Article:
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Re: Do we want extras/testing/{4, 5} repos (was Re: Packaging review guidelines clarification)



On Sat, 2006-02-18 at 14:28 -0500, Jeff Spaleta wrote:
> On 2/18/06, Thorsten Leemhuis <fedora leemhuis info> wrote:
> > I know, it doesn't work to well with update-testing in core -- but it's
> > IMHO better then no testing at all.
> 
> If this policy goes in I'd want an established  loophole that allows
> hot fix updates to fix brokenness that made it through the "testing"
> timeout without comment and not just security updates.

So this is appearing to get more and more complicated.  I'm not sure
adding more process onto this is the best thing; more process is (a)
confusing and (b) a damper on participation.  Though we don't want crap
packages getting through, is the situation all that bad now?

> And yo have to watch out for how this mandatory tree complicates the
> building of other packages which depend on packages sitting in the
> testing tree awaiting the timeout to expire.  If the buildsystem
> automatically uses packages in this tree, then you'll have to have a
> way to expidite packages out of this tree before the timeout if a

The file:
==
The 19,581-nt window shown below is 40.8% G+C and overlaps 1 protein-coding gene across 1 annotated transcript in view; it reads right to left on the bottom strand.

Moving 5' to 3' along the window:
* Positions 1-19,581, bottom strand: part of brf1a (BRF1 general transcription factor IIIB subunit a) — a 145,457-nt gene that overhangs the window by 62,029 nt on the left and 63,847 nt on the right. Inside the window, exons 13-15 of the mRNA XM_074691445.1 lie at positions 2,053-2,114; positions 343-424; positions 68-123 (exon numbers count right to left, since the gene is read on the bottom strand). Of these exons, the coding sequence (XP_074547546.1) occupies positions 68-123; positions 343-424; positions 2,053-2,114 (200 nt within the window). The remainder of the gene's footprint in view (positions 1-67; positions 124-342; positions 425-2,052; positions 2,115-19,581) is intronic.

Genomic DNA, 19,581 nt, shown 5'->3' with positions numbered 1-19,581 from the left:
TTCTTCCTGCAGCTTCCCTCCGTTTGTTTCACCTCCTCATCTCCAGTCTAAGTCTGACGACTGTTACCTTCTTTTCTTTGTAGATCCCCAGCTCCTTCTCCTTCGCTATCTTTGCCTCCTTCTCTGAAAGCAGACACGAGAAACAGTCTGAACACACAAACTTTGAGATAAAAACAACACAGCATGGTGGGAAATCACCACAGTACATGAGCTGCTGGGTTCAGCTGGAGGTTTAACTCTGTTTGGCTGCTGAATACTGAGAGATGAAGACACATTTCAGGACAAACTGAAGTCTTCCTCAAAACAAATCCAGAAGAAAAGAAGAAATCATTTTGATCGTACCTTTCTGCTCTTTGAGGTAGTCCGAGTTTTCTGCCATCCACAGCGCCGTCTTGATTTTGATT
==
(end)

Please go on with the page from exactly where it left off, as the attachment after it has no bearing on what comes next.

> security hotfix for a depedant package needs to get released to keep
> depchains clean.

Exactly; we get into a situation where somebody gets to decide whether
the package is important enough to be expedited, and then either an
admin of Extras or the person themselves gets to move the package to the
main repo.  That's more process.

> If this tree is not automatically included in the buildsystem you'll
> have to have some mechanism by which maintainers can request it be
> included when they are doing a set of packages in a dependacy chain,
> to avoid the mandatory timeout from getting in the way.

Whee, more layers of complexity.

> I'd like to see this implemented on a probational basis and then
> re-evaluated to see if the timeout based testing tree is a net benefit
> or a net hinderance.

What Red Hat has, in many circumstances, found with the -testing repos
of Fedora Core is that packages there don't really get the testing they
deserve.  Not enough people actually test them or use them to make it
all that worthwhile.  There just isn't that much response to -testing.

> The non-published scratch tree idea I think is good regardless of what
> happens with a pre-release testing tree.

Yeah, this is still a good idea I think.

Again though, I don't think adding more complexity and forking multiple
repos and package sets here is the answer.  I guess I view the
scratchpad/testing stuff as more of a ground for making sure your
package compiles on PPC before you do the final build.

Dan



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